Ismagilov named 2002 Searle ScholarBy Steve Koppes
Rustem Ismagilov, Assistant Professor in Chemistry, is one of 15 scientists named as a 2002 Searle Scholar. The honor carries $240,000 in support for Ismagilovs research over the next three years.
This year, 170 applications were considered from recently appointed assistant professors nominated by 93 universities and research institutions.
A scientific advisory board of 11 scientists, distinguished for their research and leadership in fields of interest to the Searle Scholars Program, made recommendations for the final selection of scholars.
In its selection process, the board looks for individuals who have already demonstrated innovative research with the potential for making significant contributions to biological research over an extended period of time.
Ismagilov studies the chemical complexity of biological systems that are largely governed by the interactions between multiple chemical reactions.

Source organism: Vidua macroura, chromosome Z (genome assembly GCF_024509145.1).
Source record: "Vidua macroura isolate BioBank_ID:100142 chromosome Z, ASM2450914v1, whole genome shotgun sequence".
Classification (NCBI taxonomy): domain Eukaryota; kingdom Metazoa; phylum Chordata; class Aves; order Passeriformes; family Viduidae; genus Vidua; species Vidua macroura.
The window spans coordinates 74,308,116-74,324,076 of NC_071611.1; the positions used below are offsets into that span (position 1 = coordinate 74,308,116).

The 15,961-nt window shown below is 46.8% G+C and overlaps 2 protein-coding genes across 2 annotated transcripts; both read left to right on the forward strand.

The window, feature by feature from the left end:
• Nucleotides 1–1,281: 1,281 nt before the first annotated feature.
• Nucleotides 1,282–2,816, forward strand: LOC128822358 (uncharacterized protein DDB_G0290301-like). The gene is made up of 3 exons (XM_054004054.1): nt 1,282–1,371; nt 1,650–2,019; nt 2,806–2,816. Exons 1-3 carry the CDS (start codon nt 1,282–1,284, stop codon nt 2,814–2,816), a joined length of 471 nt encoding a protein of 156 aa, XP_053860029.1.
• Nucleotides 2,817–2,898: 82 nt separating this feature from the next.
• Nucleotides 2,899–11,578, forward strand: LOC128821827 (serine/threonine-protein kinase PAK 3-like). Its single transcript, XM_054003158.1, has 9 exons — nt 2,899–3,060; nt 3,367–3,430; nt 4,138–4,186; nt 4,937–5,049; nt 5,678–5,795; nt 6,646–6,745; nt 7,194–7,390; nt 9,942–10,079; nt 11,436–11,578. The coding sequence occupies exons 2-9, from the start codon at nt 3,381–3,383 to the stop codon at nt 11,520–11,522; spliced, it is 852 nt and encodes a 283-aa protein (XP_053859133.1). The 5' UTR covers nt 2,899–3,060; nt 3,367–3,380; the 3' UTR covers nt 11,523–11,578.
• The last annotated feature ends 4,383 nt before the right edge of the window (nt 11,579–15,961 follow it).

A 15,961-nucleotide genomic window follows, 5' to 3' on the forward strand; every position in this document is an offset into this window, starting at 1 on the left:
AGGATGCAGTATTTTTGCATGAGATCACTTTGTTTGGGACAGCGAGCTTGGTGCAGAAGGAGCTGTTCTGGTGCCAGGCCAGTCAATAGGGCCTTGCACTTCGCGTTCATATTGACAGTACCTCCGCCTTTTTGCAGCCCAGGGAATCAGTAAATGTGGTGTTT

One long-term goal of his research is to provide experimental tools for understanding the biochemical complexity that is emerging from genomics and proteomics—the effort to map the human genome and its proteins.
Another goal is to design intelligent microsystems that use multiple interacting organic and biochemical reactions to detect, transmit, amplify and analyze chemical signals.
The funds that support the Searle Scholars Program come from trusts established under the wills of John G. and Frances C. Searle. John Searle was president of G.D. Searle & Co., a research-based pharmaceutical company in Skokie.
The Searles expressed the wish that some of the proceeds of their estates be used for the support of research in medicine, chemistry and biological science.